Ms. Melinda Beck’s article in the Wall Street Journal, “Mental-Health Care at the Doctor’s Office” (9/25/2013)– describes the integration of mental health care into medical agencies and predicts how many patients will actually be served. Let’s just say I think those of you who are going to receive those services need a little more information. The author also does not not seem to be aware how psychiatric treatment is actually practiced out here in real America.
Don’t get me wrong. I quite realize that integrated approaches, where mental health professionals are woven into the fabric of a medical clinic, are the wave of the future, where cost efficiency is dominant. They are here to stay. In many ways, I think they are a good idea. What I emphatically disagree with is that only handing someone a questionnaire somehow parallels or is equivalent to “good therapy”. If those folks are “getting better”, it is probably that they are getting attention from the providers, they temporarily feel understood. But if no new behaviors are being achieved, no new patterns of thought practiced, no new skills learned, no deeper emotions uncovered, then I doubt the long-term efficacy of the treatment.
Many consumers don’t know the basics of mental health treatment. For example, the difference between psychiatrists and psychologists, social workers and licensed counselors. Psychiatrists are medical doctors: they have been to medical school. They can be in administrative positions, research, can certainly do therapy, and like all doctors, can prescribe medications. Psychologists have been to graduate school. In a few states and situations, they can prescribe, but rarely still. Psychologists are licensed to do assessment, research, and therapy.
Many psychiatrists in outpatient private practice talk to their patients for a few minutes about how they are doing on their medicine, a “med-check”, and that’s about it. More complicated cases take more time. They depend on psychologists, social workers and LPC’s (Licensed Professional Counselors) to do the actual therapy with patients. My patients tell me it is highly unusual for a psychiatrist to spend more than ten minutes with them, except in an initial evaluation. There are exceptions to that I am sure. This is not a criticism necessarily. But in many areas of the country, psychiatrists are swamped. So I don’t understand Ms. Brown’s point that this integrated approach holds some radical change for psychiatry. That’s just not accurate from what my psychiatry friends tell me, and even the psychiatrists I have had as patients.
What’s the answer? I myself practice a very direct, “let’s get to the point” kind of therapy that hopefully reduces the number of sessions that people have to have. My patients work hard. I work hard. This addresses insurance concerns, but simultaneously honors that meta-analyses repeatedly show that it is the relationship between the therapist and the patient (Norcross & Lambert, 2011) that is a primary curative factor in psychological treatment. That is to say: the belief/trust that the patient has in the therapist and the efficacy/consistency that the therapist demonstrates in his/her treatment are what heals.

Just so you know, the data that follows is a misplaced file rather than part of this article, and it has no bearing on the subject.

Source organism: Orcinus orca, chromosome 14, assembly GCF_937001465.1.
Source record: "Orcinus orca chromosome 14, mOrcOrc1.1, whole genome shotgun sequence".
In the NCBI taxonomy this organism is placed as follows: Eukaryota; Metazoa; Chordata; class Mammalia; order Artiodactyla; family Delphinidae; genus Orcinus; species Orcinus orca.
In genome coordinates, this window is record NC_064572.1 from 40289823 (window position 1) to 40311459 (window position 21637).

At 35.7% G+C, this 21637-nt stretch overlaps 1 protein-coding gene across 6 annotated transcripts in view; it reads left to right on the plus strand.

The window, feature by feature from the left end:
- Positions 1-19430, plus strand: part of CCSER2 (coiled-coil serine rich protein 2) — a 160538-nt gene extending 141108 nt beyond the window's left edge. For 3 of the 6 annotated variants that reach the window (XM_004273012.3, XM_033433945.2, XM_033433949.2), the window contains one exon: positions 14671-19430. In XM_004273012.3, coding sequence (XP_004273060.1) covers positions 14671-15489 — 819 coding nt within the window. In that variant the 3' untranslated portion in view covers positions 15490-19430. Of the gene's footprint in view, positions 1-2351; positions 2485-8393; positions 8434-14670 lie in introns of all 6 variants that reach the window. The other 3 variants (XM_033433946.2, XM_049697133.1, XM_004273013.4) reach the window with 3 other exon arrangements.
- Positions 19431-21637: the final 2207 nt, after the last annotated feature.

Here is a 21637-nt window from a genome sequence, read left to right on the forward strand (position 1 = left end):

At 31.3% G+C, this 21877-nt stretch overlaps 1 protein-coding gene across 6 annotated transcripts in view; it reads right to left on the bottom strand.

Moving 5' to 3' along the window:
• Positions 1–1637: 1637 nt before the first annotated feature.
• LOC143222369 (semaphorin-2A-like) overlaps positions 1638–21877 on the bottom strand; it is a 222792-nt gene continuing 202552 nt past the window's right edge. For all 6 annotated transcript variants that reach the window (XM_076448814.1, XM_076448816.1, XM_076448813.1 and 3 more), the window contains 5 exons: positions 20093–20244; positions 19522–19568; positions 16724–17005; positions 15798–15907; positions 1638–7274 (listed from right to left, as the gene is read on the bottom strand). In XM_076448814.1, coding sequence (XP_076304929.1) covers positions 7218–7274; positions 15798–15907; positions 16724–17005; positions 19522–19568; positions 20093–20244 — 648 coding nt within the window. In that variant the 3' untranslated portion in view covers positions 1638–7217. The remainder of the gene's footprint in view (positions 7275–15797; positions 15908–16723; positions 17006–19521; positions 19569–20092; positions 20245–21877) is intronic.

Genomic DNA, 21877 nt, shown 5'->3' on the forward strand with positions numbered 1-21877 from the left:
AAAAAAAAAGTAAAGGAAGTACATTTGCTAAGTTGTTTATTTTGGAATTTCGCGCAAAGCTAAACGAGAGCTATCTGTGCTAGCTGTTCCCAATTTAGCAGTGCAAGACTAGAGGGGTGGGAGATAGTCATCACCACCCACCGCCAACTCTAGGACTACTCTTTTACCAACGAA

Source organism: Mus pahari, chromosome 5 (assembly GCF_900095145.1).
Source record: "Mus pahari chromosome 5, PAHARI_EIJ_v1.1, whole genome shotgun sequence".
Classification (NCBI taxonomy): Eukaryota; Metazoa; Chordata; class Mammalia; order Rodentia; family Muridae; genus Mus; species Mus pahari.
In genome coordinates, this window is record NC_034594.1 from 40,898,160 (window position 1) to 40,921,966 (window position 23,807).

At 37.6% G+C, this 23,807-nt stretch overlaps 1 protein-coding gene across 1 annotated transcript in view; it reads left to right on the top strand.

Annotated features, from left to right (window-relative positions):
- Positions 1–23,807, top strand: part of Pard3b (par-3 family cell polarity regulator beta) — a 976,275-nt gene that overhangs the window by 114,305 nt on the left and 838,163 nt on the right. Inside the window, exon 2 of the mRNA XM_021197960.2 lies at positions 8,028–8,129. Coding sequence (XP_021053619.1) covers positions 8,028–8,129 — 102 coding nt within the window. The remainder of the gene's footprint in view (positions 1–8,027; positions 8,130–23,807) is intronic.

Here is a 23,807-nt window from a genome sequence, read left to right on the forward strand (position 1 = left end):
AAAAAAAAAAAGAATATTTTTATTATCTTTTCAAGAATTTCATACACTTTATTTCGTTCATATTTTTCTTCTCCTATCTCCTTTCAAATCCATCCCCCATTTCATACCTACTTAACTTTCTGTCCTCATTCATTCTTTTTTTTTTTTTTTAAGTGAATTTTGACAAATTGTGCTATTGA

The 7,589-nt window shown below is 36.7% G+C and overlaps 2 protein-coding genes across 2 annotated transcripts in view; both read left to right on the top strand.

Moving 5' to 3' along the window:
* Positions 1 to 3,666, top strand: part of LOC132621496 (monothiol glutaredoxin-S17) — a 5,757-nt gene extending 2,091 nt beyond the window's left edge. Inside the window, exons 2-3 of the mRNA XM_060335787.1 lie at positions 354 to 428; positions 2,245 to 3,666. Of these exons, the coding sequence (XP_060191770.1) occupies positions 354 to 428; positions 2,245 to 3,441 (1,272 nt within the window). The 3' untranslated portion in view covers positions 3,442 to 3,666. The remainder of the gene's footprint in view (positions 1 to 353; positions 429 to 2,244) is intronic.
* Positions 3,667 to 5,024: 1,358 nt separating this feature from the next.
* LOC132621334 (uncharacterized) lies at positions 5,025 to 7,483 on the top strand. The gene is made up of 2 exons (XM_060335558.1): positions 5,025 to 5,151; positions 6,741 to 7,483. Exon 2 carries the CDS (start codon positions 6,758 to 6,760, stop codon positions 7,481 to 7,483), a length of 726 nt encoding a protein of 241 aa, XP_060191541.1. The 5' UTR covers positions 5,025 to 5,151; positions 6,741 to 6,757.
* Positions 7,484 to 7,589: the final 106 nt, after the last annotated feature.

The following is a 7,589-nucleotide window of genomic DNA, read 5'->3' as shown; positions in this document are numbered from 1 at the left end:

So what should you as a patient do?
- Your symptoms should be explained to you. A diagnosis and treatment plan of some kind should be outlined by your therapist, whether in one of these clinics or in private practice. That can look different with different modalities of therapy, but there should be some discussion of how you are supposed to improve.
- You should expect to get/feel better. Your initial symptoms should be improving. You have to do your part. If you are, you should be getting better.
- If medication is recommended, you should ask why that particular medication is being used, and for how long the medical professional believes it should be prescribed. What do you need to do in the meantime to improve your mental status? Pills don’t fix everything. They just don’t.
- You should feel trust and and connection with your therapist. Whether you see them twice or ten times, you should feel that they are closely attentive to you. I don’t know how many times I have heard, “She/he talked a lot about her/himself” or something like that.
I would hope that in these integrated practices, “using a standardized nine question depression quiz” is simply a starting place, and a more full-service approach to serving the patient is called for. If you are not receiving that, I would recommend that patients ask to be referred to other mental health professionals where more effective work can occur.